The stock market managed to carve out modest gains amid news of a rebound in consumer confidence and more healing in the housing industry.
Financials, retailers and homebuilders were the day's biggest winners. A sharp drop in energy stocks kept a lid on the market's advance.
While investors were pleased by positive reports on consumers and housing, trading was choppy, as it has been in recent sessions.
The Dow Jones industrial average surged more than 100 points immediately after the confidence report was released, but came off its highs shortly after. The blue-chip index closed at 9,539.29, up 30.01, or 0.32%. The other major stock indexes also pulled back. The Standard & Poor's 500 index finished at 1,028.00, up 2.43, or 0.24%. The Nasdaq composite index rose 6.25, or 0.31%, to 2,024.23.
The Conference Board's consumer confidence index rose to 54.1 this month from an upwardly revised 47.4 in July and far above the 47.5 reading analysts expected.
Despite the improvement, the reading is still a long way from showing that consumers are actually feeling optimistic about the economy, which is vital to any potential recovery. Investors' concerns about flagging consumer confidence have triggered bouts of stock selling in recent weeks.
Stocks got a boost from President Obama's reappointment of Bernanke as Federal Reserve chairman and a jump in home prices.
Bernanke's reappointment, though expected, came sooner than anticipated and removed any uncertainty about a potential replacement. Bernanke's aggressive moves to limit the damage from the financial crisis, including keeping interest rates at historic lows, have been credited with guiding the economy away from its worst recession since the 1930s.
Meanwhile, the Standard & Poor's/Case-Shiller U.S. National Home Price Index rose 1.4% in the second quarter from the January-March period, the first quarterly increase in three years. Home prices, while still down almost 15% from last year, are at levels last seen in early 2003.
The improvements in consumer confidence and housing are related. If consumers are feeling better about the economy, they will be willing to spend a little more on houses, not to mention cars, appliances and other goods and materials. Investors' concerns about flagging consumer confidence have triggered bouts of stock selling in recent weeks.
About two stocks rose for every one that fell on the New York Stock Exchange, where volume came to 852.3 million shares, compared with 912.3 million at the same time on Monday.
In other trading, the Russell 2000 index of smaller companies rose 2.98, or 0.5%, to 583.22.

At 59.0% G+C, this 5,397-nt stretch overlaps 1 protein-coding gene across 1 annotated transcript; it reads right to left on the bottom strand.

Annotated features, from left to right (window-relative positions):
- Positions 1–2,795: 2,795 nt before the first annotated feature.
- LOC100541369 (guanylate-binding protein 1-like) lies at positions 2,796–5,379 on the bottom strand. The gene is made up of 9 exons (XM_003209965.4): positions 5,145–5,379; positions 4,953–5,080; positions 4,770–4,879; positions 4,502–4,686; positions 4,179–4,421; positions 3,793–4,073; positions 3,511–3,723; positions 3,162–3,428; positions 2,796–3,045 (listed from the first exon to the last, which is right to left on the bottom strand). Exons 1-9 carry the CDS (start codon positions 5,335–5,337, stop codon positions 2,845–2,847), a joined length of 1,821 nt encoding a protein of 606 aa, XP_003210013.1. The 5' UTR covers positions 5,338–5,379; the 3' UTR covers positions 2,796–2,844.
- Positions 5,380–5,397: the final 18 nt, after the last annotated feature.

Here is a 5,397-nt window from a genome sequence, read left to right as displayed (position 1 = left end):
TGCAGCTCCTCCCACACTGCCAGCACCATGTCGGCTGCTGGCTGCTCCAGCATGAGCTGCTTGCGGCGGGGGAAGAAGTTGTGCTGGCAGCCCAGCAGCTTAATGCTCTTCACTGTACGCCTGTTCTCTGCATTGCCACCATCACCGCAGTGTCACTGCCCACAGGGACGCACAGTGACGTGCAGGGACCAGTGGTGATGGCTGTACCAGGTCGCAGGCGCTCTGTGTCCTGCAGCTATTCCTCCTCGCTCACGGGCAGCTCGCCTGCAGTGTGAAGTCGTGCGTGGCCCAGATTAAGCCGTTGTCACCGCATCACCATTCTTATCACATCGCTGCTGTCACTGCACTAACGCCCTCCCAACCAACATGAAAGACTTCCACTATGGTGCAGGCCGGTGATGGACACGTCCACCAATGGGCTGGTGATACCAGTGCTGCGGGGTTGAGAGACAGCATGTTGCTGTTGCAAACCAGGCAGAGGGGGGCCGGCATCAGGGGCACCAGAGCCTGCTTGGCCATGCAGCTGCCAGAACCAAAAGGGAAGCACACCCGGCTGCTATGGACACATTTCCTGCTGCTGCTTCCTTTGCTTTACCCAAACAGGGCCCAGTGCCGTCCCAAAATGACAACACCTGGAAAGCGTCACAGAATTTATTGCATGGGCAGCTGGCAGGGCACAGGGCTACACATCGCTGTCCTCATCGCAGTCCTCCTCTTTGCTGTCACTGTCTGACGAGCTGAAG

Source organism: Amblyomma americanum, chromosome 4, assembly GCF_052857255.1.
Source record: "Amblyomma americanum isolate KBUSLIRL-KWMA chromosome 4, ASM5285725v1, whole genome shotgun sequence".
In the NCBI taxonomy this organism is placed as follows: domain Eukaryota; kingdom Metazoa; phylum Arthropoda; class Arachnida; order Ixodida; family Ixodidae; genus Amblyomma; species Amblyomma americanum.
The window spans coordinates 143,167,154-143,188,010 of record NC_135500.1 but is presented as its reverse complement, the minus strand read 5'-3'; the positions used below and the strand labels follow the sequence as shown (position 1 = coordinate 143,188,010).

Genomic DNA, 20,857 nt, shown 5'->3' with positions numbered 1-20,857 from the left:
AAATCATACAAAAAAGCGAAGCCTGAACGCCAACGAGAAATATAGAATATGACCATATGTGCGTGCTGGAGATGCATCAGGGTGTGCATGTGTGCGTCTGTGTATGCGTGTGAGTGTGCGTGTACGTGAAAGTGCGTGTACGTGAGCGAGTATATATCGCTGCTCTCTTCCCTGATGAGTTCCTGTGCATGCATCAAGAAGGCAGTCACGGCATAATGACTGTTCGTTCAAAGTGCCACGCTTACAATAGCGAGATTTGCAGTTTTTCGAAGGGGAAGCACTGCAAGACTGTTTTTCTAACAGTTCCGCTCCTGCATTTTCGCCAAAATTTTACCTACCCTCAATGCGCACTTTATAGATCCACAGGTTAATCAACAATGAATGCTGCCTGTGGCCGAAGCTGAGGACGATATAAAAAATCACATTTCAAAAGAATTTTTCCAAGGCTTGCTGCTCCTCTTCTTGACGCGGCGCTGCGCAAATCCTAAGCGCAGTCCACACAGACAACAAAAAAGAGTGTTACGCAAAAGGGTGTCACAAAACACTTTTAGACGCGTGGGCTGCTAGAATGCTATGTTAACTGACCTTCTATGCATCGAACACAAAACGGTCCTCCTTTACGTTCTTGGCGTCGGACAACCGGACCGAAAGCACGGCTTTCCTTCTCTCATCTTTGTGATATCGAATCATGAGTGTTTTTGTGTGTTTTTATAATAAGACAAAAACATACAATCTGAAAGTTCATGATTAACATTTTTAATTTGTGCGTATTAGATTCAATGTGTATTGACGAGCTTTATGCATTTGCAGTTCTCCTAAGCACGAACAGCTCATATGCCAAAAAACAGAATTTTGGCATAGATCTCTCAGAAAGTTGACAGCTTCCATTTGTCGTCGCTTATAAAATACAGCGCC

A sharp drop in oil kept a lid on the market's gains. Oil prices tumbled $2.32 to settle at $72.02 a barrel on the New York Mercantile Exchange, bringing energy-related stocks down with them. Halliburton Co. fell 88 cents, or 3.5%, to $24.40. Chesapeake Energy Corp. lost 52 cents, or 2.2%, to $23.42.
The moderate advance on Tuesday follow a trend seen in the market throughout the summer, where any dip in stocks or pause in trading is met with more buying as investors fear missing out on an extended rally.
Despite improving economic data, the market is still generally cautious. After a 52% climb in the S&P 500 since early March, investors are questioning how much further stocks have to go, especially in the absence of data showing actual growth in the economy.
"The fear I have is that it's still a trader's market," said Steven Stahler, president of The Stahler Group. "You've got a lot of activity ... but not real legs."
Shares of major homebuilders surged after the home price data. Hovnanian Enterprises. jumped more than 6%, adding 28 cents to $4.57, while Lennar rose 40 cents, or 2.8%, to $14.97.
Financial stocks rebounded after sagging on Monday in response to a downbeat analyst's report. Bank of America rose 40 cents, or 2.3%, to $17.75. PNC Financial Services rose 91 cents, or 2.2%, to $42.02.
Retailers also rose. Shares of Big Lots soared more than 6%, adding $1.57 to $25.60 after its second-quarter results beat analysts' expectations and the discount retailer raised its full-year earnings forecast. Best Buy jumped $1.10, or 3.07%, to $36.91.
Bond prices came off earlier lows and moved slightly higher after an auction of $42 billion in two-year notes was met with adequate demand. The Treasury Department is issuing a total of $197 billion in debt this week, and investors have been worried that with so much supply flooding the market, demand would slump and force the government to raise the interest it pays to lure buyers.
The yield on the benchmark 10-year Treasury note dipped to 3.45% from 3.48% late Monday. The yield on the two-year note was unchanged at 1.03%.
The dollar mostly fell against other major currencies, while gold prices rose.
The gains in the U.S. came amid mixed trading in overseas markets. Japan's Nikkei stock average fell 0.8%. Britain's FTSE 100 rose 0.4%, Germany's DAX index rose 0.7%, and France's CAC-40 gained 0.8%.